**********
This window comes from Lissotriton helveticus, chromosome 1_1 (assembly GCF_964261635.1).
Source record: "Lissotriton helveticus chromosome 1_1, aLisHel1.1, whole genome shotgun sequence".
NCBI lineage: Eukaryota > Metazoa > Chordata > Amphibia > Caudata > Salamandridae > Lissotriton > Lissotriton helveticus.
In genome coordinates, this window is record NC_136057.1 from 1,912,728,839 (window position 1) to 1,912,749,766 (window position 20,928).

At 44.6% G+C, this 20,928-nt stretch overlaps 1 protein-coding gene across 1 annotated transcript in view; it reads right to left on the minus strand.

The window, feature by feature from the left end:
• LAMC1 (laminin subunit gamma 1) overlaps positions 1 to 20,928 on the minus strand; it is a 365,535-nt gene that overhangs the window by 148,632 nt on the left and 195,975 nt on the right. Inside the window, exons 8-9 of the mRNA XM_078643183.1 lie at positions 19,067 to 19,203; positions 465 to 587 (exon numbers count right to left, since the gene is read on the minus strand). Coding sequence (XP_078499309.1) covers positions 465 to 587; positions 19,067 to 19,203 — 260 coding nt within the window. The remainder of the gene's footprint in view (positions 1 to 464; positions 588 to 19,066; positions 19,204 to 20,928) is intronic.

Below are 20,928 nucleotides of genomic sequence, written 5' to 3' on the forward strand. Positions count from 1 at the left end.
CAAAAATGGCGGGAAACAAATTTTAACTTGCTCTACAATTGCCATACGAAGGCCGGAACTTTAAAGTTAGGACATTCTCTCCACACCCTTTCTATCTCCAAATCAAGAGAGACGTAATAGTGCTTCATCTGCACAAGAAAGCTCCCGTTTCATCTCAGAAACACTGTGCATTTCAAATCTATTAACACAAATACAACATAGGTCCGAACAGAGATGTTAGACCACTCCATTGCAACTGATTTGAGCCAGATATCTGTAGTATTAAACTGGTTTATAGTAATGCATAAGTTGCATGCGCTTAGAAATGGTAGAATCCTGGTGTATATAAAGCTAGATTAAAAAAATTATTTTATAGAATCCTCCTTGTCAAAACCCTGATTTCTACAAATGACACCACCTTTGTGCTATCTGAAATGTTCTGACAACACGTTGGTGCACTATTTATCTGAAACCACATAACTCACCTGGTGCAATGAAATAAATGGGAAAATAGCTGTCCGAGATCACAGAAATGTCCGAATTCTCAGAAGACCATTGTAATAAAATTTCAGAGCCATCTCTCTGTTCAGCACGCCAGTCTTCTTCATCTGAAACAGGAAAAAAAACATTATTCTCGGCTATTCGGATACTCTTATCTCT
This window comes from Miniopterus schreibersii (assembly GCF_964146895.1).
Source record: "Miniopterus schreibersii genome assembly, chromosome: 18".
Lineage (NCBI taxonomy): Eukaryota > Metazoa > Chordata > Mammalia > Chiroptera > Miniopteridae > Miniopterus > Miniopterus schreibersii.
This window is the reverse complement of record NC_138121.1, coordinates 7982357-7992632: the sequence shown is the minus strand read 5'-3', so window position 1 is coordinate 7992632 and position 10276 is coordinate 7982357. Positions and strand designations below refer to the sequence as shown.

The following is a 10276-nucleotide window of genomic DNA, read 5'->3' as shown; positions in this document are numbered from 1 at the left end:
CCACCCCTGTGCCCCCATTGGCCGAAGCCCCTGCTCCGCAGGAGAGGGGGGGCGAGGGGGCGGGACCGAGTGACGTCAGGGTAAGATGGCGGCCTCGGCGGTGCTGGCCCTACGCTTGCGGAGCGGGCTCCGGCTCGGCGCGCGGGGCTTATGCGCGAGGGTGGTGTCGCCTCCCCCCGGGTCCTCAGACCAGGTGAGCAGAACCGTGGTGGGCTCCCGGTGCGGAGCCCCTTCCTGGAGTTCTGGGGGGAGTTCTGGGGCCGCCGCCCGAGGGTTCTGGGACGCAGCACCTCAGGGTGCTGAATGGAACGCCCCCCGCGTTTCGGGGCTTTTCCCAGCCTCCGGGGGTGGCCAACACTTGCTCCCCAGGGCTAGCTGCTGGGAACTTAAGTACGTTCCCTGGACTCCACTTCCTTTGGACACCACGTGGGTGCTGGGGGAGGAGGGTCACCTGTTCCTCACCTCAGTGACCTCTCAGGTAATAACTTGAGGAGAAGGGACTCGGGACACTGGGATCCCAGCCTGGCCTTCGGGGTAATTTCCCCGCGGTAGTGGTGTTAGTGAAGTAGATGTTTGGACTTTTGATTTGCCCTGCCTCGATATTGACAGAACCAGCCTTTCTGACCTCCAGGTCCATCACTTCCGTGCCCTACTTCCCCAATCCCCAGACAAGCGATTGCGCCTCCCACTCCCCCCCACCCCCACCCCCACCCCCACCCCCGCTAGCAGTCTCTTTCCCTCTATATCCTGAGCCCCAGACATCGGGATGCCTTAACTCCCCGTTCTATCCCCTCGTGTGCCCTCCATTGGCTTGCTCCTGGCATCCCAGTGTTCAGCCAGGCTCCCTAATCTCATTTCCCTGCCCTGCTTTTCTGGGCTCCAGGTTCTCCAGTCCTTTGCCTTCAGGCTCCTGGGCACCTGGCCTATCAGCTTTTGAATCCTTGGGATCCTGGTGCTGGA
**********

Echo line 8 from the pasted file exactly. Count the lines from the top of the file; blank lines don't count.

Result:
Below are 20,928 nucleotides of genomic sequence, written 5' to 3' on the forward strand. Positions count from 1 at the left end.